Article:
The Pretender

From The New York Times:

Over the past 10 years, Paul Berman has been exploring a theme: the repudiation by liberal intellectuals of their values and ideals. The theme has been elaborated in several books — “Terror and Liberalism,” “Power and the Idealists” and now “The Flight of the Intellectuals.” Berman himself is a man who identifies “with the liberal left.”

Julius-t_CA0-popup Berman has two targets. First, he takes on the Muslim scholar Tariq Ramadan, whom he contrasts with the admirable and courageous secularist Ayaan Hirsi Ali. (Ramadan, a professor at Oxford, was recently permitted to enter the United States after being barred for six years under the Patriot Act.) And second, Berman challenges the commentators Ian Buruma and Timothy Garton Ash for their qualified endorsements of Ramadan and their disparagements of Hirsi Ali, noting the “tone of contempt that so frequently creeps across discussions” about her, the “sneering masculine put-downs of the best-known feminist intellectual ever to come out of Africa.”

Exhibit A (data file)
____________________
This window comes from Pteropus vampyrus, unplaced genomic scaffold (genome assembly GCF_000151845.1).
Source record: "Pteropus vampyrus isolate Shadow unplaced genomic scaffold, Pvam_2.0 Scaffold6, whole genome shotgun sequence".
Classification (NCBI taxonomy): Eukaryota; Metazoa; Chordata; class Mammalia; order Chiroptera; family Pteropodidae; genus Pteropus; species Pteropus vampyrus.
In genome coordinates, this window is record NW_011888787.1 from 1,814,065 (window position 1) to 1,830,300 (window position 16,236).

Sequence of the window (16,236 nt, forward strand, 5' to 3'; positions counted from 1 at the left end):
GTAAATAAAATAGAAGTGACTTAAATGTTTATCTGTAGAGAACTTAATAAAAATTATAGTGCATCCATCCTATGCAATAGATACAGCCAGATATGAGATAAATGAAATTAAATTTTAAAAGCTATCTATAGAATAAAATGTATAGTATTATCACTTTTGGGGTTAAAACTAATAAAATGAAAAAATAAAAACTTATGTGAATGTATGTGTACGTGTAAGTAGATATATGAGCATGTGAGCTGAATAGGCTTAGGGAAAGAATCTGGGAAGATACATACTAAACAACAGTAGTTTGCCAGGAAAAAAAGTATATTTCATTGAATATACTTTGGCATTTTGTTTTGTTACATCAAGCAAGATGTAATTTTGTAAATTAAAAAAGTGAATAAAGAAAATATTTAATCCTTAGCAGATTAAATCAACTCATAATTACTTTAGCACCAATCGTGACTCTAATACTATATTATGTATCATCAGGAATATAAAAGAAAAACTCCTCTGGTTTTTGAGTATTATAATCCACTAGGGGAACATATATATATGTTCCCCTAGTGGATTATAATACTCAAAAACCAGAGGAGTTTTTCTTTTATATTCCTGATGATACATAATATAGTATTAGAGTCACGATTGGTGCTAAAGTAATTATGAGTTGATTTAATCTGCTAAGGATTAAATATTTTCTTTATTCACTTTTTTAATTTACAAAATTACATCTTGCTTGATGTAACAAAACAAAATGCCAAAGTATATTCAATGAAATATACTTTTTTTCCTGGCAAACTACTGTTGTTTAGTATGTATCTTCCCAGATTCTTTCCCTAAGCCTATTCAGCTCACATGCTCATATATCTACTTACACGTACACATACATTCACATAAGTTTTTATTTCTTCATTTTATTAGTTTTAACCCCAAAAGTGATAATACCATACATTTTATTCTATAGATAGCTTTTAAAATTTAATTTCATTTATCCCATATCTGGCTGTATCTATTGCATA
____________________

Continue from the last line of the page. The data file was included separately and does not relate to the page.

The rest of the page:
In short, Berman finds the widespread admiration of Ramadan to be misplaced. Berman regards Ramadan as a sinister figure with a sinister agenda, and at the same time deplores the intimidation and violence directed at that “subset of the European intelligentsia — its Muslim free-thinking and liberal wing especially” — who “survive only because of bodyguards.” This, Berman concludes, has been unheard of in Western Europe since the fall of the Axis. “Fear — mortal fear, the fear of getting murdered by fanatics in the grip of a bizarre ideology — has become, for a significant number of intellectuals and artists, a simple fact of modern life.”

More here.